A sense of honor – and the correlative need to avoid shame – when it works, does a better job than regulation and the threat of sanctions on its own, or the market and the promise of profit alone, in shaping the behavior of business people.
K. Anthony Appiah
New York University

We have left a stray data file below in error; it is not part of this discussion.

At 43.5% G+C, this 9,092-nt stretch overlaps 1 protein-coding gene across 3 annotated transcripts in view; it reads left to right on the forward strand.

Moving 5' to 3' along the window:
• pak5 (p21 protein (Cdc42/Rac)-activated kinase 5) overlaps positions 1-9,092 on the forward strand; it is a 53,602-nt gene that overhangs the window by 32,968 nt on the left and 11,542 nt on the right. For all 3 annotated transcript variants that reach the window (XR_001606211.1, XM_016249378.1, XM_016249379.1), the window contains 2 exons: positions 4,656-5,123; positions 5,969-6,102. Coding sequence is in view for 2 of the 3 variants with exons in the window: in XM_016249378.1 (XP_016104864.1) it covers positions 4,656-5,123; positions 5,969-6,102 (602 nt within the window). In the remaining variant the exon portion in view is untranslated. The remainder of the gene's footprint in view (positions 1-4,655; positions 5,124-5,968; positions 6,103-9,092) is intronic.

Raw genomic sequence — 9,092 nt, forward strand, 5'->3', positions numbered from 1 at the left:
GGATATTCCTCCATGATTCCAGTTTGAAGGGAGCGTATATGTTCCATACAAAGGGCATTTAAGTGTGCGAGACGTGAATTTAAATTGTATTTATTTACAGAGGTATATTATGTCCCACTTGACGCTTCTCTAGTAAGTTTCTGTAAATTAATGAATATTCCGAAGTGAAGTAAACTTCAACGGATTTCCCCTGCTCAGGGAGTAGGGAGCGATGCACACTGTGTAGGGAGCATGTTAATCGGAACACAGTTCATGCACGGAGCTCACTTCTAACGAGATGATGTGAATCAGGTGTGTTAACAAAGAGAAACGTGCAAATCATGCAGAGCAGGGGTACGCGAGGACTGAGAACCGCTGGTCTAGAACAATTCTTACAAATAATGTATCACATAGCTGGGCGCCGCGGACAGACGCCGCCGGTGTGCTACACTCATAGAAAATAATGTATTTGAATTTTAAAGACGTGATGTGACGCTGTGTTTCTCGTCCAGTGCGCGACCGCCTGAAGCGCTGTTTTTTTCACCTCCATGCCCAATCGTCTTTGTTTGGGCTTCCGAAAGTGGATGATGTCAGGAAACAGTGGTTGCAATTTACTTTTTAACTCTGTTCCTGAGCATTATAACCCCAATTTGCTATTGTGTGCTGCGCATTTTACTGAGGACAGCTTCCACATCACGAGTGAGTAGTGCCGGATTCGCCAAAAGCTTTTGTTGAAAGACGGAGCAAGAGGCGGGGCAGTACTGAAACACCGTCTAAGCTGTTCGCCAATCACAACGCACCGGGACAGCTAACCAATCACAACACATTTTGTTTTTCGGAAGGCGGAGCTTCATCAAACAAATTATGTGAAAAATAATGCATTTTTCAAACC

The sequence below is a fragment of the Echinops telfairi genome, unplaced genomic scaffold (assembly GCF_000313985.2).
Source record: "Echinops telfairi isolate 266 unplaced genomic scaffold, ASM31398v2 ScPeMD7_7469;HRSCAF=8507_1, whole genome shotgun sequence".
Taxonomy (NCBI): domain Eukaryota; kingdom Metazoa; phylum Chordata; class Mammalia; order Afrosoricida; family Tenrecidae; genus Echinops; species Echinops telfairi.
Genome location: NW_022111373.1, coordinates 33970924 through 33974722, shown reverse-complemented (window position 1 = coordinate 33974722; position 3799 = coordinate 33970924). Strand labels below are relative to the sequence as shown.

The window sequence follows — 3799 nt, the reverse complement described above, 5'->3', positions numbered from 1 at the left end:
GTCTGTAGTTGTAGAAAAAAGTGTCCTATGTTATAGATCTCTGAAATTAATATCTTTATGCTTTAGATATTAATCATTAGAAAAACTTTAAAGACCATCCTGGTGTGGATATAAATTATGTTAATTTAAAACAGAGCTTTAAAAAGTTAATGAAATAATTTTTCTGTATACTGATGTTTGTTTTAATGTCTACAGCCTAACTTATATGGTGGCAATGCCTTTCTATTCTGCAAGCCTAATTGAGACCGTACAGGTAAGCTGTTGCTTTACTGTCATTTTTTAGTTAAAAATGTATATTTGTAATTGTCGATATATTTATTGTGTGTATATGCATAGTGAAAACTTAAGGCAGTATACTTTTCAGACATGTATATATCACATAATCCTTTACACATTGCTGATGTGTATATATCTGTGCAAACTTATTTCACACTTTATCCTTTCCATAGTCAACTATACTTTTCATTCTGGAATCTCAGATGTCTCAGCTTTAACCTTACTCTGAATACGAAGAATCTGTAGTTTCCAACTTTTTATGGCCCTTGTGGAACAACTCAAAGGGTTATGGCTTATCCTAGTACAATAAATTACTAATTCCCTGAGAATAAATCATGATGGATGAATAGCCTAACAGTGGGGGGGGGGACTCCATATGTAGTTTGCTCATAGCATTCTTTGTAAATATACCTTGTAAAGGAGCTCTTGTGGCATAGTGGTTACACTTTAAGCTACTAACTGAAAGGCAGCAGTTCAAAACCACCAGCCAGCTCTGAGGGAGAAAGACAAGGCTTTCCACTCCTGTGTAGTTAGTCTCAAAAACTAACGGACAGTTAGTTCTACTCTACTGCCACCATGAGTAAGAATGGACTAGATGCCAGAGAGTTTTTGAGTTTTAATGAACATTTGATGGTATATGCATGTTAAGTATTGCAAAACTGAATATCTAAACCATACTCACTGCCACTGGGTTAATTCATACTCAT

K. Anthony Appiah is Professor of Philosophy and Law at New York University. He was born in London, grew up in Ghana and took both BA and PhD degrees in philosophy at Cambridge University. He has taught in Ghana, France, Britain, and the United States, and has published widely in philosophy as well as in African and African-American literary and cultural studies. Among his books are The Ethics of Identity and Cosmopolitanism: Ethics in a World of Strangers, which won the Arthur Ross Award of the Council on Foreign Relations. In 2013 Harvard University Press published his Lines of Descent: W. E. B. Du Bois and the Emergence of Identity. www.appiah.net